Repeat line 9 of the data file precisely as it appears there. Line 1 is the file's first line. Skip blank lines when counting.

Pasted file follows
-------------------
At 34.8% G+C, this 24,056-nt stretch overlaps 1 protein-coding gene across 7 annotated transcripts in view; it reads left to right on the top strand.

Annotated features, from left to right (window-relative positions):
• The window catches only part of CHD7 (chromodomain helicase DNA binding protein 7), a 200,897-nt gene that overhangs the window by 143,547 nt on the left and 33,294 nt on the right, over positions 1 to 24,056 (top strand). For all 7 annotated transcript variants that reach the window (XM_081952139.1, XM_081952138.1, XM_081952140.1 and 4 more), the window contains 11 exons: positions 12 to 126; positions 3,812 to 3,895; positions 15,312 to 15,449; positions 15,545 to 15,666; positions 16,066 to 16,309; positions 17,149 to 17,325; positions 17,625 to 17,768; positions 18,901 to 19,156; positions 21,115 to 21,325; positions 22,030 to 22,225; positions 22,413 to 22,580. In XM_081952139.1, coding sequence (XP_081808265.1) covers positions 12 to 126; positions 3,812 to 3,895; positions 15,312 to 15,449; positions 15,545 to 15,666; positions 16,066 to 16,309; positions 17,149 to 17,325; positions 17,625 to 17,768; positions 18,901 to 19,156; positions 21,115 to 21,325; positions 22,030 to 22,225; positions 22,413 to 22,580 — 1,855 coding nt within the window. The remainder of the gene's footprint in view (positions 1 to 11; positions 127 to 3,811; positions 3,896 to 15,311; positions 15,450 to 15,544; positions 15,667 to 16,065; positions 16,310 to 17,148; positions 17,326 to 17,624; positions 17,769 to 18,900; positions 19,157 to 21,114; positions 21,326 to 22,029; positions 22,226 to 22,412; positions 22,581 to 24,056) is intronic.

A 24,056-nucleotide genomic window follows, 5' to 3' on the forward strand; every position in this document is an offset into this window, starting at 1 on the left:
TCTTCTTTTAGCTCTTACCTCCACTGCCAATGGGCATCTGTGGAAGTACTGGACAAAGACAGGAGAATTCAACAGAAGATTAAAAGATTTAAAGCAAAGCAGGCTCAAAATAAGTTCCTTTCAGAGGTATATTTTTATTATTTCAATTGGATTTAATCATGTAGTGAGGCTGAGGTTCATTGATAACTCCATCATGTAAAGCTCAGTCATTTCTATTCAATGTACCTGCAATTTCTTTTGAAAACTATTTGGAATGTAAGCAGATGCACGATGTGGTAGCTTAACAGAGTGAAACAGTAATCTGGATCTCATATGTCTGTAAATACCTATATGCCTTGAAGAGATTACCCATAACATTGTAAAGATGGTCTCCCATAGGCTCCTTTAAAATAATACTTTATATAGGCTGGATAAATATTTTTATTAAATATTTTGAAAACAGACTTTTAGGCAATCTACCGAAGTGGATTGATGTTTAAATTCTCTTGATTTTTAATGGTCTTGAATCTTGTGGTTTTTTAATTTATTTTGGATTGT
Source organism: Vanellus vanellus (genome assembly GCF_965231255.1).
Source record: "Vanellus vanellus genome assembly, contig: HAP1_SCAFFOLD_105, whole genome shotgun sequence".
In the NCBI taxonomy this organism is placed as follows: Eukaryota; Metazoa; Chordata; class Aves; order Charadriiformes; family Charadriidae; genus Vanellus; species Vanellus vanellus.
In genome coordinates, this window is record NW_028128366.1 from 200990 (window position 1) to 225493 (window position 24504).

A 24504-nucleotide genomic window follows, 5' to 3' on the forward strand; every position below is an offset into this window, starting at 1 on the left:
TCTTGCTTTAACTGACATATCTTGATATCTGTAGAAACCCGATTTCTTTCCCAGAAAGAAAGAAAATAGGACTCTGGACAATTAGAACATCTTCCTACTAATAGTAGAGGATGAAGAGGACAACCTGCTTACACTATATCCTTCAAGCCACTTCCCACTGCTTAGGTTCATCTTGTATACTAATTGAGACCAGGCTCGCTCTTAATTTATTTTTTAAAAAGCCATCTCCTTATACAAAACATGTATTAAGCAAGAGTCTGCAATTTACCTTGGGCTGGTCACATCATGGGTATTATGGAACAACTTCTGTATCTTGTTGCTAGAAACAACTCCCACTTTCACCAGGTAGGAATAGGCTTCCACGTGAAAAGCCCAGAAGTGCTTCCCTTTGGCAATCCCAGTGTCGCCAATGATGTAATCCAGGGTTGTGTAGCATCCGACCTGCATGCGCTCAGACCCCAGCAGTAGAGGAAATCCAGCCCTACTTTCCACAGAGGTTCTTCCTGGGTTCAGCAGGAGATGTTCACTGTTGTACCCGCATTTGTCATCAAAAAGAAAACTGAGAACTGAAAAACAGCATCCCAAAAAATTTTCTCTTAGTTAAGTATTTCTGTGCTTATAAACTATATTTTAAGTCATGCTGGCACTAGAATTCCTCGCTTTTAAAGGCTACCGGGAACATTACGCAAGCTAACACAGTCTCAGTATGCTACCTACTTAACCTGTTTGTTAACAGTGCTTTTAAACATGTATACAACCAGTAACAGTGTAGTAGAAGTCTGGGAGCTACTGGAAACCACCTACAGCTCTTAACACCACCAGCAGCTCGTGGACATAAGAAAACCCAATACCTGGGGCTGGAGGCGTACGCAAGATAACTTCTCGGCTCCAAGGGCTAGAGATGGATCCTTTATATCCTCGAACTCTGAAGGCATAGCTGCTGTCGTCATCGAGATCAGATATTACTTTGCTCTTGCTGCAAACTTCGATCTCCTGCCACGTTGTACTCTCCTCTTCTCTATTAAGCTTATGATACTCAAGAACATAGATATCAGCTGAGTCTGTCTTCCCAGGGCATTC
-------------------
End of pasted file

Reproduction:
In genome coordinates, this window is record NW_028128366.1 from 200990 (window position 1) to 225493 (window position 24504).